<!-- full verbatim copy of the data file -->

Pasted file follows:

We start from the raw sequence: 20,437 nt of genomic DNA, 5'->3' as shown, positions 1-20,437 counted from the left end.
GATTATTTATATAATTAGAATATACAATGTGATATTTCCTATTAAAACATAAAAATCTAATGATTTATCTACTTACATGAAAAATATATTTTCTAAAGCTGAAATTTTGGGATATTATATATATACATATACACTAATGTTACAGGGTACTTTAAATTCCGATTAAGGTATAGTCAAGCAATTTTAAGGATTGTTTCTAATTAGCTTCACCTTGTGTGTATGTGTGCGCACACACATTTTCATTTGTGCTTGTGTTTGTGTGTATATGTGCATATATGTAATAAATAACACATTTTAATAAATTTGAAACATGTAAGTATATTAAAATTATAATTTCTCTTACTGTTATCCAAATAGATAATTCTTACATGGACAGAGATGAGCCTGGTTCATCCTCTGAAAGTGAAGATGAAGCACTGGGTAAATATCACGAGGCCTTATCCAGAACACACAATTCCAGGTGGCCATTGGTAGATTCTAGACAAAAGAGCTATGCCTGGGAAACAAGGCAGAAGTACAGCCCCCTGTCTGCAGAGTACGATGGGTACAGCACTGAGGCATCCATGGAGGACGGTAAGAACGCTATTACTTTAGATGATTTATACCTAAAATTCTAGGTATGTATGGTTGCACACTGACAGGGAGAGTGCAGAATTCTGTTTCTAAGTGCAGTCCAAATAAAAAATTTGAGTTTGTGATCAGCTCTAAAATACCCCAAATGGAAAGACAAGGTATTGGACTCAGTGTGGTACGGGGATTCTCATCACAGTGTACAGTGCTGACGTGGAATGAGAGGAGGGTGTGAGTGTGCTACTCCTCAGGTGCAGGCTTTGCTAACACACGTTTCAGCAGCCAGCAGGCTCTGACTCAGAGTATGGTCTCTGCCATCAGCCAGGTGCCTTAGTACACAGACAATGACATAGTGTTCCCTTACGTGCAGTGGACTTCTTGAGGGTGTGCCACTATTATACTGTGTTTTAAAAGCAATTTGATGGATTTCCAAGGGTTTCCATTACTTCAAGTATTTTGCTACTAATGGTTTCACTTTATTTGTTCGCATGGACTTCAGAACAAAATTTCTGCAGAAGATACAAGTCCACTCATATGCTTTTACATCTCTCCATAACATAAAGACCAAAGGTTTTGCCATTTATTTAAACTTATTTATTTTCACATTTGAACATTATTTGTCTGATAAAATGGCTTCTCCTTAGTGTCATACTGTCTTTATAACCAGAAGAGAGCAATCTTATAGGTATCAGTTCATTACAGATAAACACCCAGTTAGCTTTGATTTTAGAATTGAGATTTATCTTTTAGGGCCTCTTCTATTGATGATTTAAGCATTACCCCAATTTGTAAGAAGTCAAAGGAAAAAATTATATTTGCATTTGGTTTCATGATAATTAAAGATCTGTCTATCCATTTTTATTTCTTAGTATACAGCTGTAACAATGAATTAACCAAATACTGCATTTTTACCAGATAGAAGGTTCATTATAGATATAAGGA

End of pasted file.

We start from the raw sequence: 20,437 nt of genomic DNA, 5'->3' as shown, positions 1-20,437 counted from the left end.
GATTATTTATATAATTAGAATATACAATGTGATATTTCCTATTAAAACATAAAAATCTAATGATTTATCTACTTACATGAAAAATATATTTTCTAAAGCTGAAATTTTGGGATATTATATATATACATATACACTAATGTTACAGGGTACTTTAAATTCCGATTAAGGTATAGTCAAGCAATTTTAAGGATTGTTTCTAATTAGCTTCACCTTGTGTGTATGTGTGCGCACACACATTTTCATTTGTGCTTGTGTTTGTGTGTATATGTGCATATATGTAATAAATAACACATTTTAATAAATTTGAAACATGTAAGTATATTAAAATTATAATTTCTCTTACTGTTATCCAAATAGATAATTCTTACATGGACAGAGATGAGCCTGGTTCATCCTCTGAAAGTGAAGATGAAGCACTGGGTAAATATCACGAGGCCTTATCCAGAACACACAATTCCAGGTGGCCATTGGTAGATTCTAGACAAAAGAGCTATGCCTGGGAAACAAGGCAGAAGTACAGCCCCCTGTCTGCAGAGTACGATGGGTACAGCACTGAGGCATCCATGGAGGACGGTAAGAACGCTATTACTTTAGATGATTTATACCTAAAATTCTAGGTATGTATGGTTGCACACTGACAGGGAGAGTGCAGAATTCTGTTTCTAAGTGCAGTCCAAATAAAAAATTTGAGTTTGTGATCAGCTCTAAAATACCCCAAATGGAAAGACAAGGTATTGGACTCAGTGTGGTACGGGGATTCTCATCACAGTGTACAGTGCTGACGTGGAATGAGAGGAGGGTGTGAGTGTGCTACTCCTCAGGTGCAGGCTTTGCTAACACACGTTTCAGCAGCCAGCAGGCTCTGACTCAGAGTATGGTCTCTGCCATCAGCCAGGTGCCTTAGTACACAGACAATGACATAGTGTTCCCTTACGTGCAGTGGACTTCTTGAGGGTGTGCCACTATTATACTGTGTTTTAAAAGCAATTTGATGGATTTCCAAGGGTTTCCATTACTTCAAGTATTTTGCTACTAATGGTTTCACTTTATTTGTTCGCATGGACTTCAGAACAAAATTTCTGCAGAAGATACAAGTCCACTCATATGCTTTTACATCTCTCCATAACATAAAGACCAAAGGTTTTGCCATTTATTTAAACTTATTTATTTTCACATTTGAACATTATTTGTCTGATAAAATGGCTTCTCCTTAGTGTCATACTGTCTTTATAACCAGAAGAGAGCAATCTTATAGGTATCAGTTCATTACAGATAAACACCCAGTTAGCTTTGATTTTAGAATTGAGATTTATCTTTTAGGGCCTCTTCTATTGATGATTTAAGCATTACCCCAATTTGTAAGAAGTCAAAGGAAAAAATTATATTTGCATTTGGTTTCATGATAATTAAAGATCTGTCTATCCATTTTTATTTCTTAGTATACAGCTGTAACAATGAATTAACCAAATACTGCATTTTTACCAGATAGAAGGTTCATTATAGATATAAGGA